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Tips to reach small business supporters through social

Use social media to promote your cause and engage audiences including small business owners, to help support your mission.

Remember to follow us and tag @workforgooduk into all your social media posts, so we can support you and share your charities' content.

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The Basics:

  • What sector are you targeting? Use your core supporter demographic to help you decide which business sector to target and consider which platform this audience uses most regularly. For example, the small businesses that support the baby charity Tommy’s, are often female-led and in the children and parenting market. These businesses tend to use Instagram and Facebook.
  • What platform is right for your charity? If you're limited on time and resource then it might be wise to focus on the platform most of your target audience is using. For example, are you a local charity and looking to target local businesses? If so, Facebook could be the best place to start, so check to see if there are local business groups on the platform you could target.
  • What is manageable for you? Create a weekly (or monthly) sustainable social media schedule that allows you to post frequently and consistently. This is a rule that goes for anyone who wants to experience success on social media. Create a calendar and try your best to stick to it.
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Maximise your engagement:

  • People connect with people: So share stories about your small business supporters. Celebrate their fundraising successes and demonstrate how their contributions have made an impact, to encourage other businesses to support you in the same way.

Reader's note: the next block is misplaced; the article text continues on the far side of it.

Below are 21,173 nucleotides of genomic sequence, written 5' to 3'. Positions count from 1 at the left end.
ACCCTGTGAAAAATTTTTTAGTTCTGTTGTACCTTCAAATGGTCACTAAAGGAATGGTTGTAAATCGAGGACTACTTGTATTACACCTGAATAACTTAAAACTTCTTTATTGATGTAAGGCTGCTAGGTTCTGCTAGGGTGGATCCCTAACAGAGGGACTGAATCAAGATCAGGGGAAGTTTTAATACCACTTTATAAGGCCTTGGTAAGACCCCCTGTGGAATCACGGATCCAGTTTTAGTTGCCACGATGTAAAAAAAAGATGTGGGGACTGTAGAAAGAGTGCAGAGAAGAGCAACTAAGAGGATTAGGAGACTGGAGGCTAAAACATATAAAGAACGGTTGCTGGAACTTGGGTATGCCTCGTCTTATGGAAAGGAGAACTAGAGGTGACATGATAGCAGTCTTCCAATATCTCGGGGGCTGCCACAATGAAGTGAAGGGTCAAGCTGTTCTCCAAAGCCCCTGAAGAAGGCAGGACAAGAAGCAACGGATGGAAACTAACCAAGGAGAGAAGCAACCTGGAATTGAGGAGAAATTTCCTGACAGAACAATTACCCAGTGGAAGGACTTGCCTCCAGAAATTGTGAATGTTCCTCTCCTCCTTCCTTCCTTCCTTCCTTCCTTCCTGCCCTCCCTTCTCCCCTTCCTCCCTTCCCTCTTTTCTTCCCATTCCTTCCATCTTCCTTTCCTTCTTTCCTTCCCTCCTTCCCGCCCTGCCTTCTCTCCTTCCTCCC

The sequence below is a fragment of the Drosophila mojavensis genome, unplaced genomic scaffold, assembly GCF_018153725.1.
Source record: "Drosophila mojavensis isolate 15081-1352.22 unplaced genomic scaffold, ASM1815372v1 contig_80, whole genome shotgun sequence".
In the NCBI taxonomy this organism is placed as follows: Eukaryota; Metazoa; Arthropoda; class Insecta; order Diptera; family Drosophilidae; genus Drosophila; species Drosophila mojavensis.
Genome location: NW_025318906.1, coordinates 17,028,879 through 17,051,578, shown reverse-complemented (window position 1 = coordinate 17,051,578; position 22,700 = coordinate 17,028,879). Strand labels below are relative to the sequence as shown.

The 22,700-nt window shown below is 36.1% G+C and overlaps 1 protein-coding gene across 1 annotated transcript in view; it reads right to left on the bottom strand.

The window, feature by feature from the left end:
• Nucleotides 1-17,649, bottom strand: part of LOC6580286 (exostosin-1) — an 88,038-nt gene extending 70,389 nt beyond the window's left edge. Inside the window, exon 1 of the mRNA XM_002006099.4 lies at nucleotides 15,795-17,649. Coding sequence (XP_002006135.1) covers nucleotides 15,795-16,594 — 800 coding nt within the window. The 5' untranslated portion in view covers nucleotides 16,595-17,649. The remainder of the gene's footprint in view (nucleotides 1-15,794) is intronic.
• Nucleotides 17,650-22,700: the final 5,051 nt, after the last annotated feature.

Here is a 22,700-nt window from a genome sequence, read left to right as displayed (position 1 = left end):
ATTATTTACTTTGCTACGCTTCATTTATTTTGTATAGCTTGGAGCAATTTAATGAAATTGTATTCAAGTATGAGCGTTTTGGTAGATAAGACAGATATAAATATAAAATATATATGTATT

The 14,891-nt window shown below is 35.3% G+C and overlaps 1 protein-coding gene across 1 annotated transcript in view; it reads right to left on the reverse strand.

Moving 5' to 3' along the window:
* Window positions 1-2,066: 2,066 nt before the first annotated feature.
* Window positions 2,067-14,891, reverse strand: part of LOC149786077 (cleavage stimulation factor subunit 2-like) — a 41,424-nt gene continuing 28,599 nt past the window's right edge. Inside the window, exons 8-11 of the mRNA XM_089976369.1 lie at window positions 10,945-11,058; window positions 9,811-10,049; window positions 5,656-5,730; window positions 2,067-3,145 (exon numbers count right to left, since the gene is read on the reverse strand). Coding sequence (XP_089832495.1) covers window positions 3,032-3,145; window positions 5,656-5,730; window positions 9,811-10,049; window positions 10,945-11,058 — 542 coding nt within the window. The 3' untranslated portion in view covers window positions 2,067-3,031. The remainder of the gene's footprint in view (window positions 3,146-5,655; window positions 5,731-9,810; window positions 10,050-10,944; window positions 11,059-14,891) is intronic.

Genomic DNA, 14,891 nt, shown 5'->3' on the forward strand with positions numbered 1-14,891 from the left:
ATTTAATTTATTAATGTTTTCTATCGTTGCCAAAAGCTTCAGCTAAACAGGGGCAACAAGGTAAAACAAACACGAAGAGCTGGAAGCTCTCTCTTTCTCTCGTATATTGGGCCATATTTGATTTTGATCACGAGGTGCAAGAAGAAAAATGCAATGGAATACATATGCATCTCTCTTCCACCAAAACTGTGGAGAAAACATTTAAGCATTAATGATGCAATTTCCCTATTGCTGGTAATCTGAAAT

• Use hashtags: They are essential on Instagram, Facebook, Twitter and even LinkedIn. Hashtags let other people find posts easily and help you reach a bigger audience. Use a tool like Ritetag to help you find the right hashtags for your campaign.
  • Post at peak times: More people, including sole traders and small business owners, will be checking their social media feeds in the evenings, early mornings and lunchtimes. Use scheduling tools to ensure your social media doesn’t switch off when people are most active, so you can reach the right audience, at the right time.
  • Images get attention: A social media post accompanied by a photo is ten times more likely to get engagement. How about using photos and videos to show the people behind your charity, to celebrate a small business already fundraising through their sales, or to show case studies of the work you do?
  • Host an online event: Use a live event to reach small businesses and tell them how they can help your charity, and why giving is good for their business. Partner with other charities to reach a larger audience and ask small business supporters to speak. Just about every platform supports live events, from Facebook to LinkedIn to Twitter.